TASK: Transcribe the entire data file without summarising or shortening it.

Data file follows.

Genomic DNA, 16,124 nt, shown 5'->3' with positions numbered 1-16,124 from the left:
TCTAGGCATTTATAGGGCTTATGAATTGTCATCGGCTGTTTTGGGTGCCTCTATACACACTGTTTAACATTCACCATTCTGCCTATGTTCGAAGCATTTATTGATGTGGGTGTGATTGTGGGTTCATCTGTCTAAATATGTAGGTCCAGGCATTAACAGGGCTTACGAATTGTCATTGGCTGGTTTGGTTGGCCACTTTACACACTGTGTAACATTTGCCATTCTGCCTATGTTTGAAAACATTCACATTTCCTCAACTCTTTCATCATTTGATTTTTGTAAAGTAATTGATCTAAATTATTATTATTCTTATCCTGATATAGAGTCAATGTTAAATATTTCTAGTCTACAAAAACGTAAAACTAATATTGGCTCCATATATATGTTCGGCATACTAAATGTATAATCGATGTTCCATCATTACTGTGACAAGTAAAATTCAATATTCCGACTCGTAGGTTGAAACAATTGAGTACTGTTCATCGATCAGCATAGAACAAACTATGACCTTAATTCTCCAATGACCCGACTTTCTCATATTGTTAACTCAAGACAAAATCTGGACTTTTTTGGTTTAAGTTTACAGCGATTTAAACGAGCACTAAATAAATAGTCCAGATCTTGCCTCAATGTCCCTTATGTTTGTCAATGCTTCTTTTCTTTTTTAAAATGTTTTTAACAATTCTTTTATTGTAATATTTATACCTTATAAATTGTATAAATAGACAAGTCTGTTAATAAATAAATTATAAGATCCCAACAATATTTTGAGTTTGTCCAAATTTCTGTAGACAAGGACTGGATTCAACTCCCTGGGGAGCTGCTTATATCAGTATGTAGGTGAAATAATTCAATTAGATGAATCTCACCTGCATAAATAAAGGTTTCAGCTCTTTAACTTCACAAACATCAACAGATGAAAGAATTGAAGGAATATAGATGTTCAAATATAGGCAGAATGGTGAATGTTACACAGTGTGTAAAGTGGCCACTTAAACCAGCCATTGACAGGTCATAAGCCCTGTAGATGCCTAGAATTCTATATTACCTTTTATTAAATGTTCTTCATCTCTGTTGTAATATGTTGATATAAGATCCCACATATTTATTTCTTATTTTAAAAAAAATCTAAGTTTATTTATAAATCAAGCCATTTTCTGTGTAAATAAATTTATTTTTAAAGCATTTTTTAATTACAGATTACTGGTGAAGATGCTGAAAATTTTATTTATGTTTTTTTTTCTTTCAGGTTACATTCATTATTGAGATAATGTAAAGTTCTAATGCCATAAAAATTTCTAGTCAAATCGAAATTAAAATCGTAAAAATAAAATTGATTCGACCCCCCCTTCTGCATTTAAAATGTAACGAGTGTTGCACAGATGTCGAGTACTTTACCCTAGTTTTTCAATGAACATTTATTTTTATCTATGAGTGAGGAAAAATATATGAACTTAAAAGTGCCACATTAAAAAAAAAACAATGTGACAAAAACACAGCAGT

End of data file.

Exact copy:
Genomic DNA, 16,124 nt, shown 5'->3' with positions numbered 1-16,124 from the left:
TCTAGGCATTTATAGGGCTTATGAATTGTCATCGGCTGTTTTGGGTGCCTCTATACACACTGTTTAACATTCACCATTCTGCCTATGTTCGAAGCATTTATTGATGTGGGTGTGATTGTGGGTTCATCTGTCTAAATATGTAGGTCCAGGCATTAACAGGGCTTACGAATTGTCATTGGCTGGTTTGGTTGGCCACTTTACACACTGTGTAACATTTGCCATTCTGCCTATGTTTGAAAACATTCACATTTCCTCAACTCTTTCATCATTTGATTTTTGTAAAGTAATTGATCTAAATTATTATTATTCTTATCCTGATATAGAGTCAATGTTAAATATTTCTAGTCTACAAAAACGTAAAACTAATATTGGCTCCATATATATGTTCGGCATACTAAATGTATAATCGATGTTCCATCATTACTGTGACAAGTAAAATTCAATATTCCGACTCGTAGGTTGAAACAATTGAGTACTGTTCATCGATCAGCATAGAACAAACTATGACCTTAATTCTCCAATGACCCGACTTTCTCATATTGTTAACTCAAGACAAAATCTGGACTTTTTTGGTTTAAGTTTACAGCGATTTAAACGAGCACTAAATAAATAGTCCAGATCTTGCCTCAATGTCCCTTATGTTTGTCAATGCTTCTTTTCTTTTTTAAAATGTTTTTAACAATTCTTTTATTGTAATATTTATACCTTATAAATTGTATAAATAGACAAGTCTGTTAATAAATAAATTATAAGATCCCAACAATATTTTGAGTTTGTCCAAATTTCTGTAGACAAGGACTGGATTCAACTCCCTGGGGAGCTGCTTATATCAGTATGTAGGTGAAATAATTCAATTAGATGAATCTCACCTGCATAAATAAAGGTTTCAGCTCTTTAACTTCACAAACATCAACAGATGAAAGAATTGAAGGAATATAGATGTTCAAATATAGGCAGAATGGTGAATGTTACACAGTGTGTAAAGTGGCCACTTAAACCAGCCATTGACAGGTCATAAGCCCTGTAGATGCCTAGAATTCTATATTACCTTTTATTAAATGTTCTTCATCTCTGTTGTAATATGTTGATATAAGATCCCACATATTTATTTCTTATTTTAAAAAAAATCTAAGTTTATTTATAAATCAAGCCATTTTCTGTGTAAATAAATTTATTTTTAAAGCATTTTTTAATTACAGATTACTGGTGAAGATGCTGAAAATTTTATTTATGTTTTTTTTTCTTTCAGGTTACATTCATTATTGAGATAATGTAAAGTTCTAATGCCATAAAAATTTCTAGTCAAATCGAAATTAAAATCGTAAAAATAAAATTGATTCGACCCCCCCTTCTGCATTTAAAATGTAACGAGTGTTGCACAGATGTCGAGTACTTTACCCTAGTTTTTCAATGAACATTTATTTTTATCTATGAGTGAGGAAAAATATATGAACTTAAAAGTGCCACATTAAAAAAAAAACAATGTGACAAAAACACAGCAGT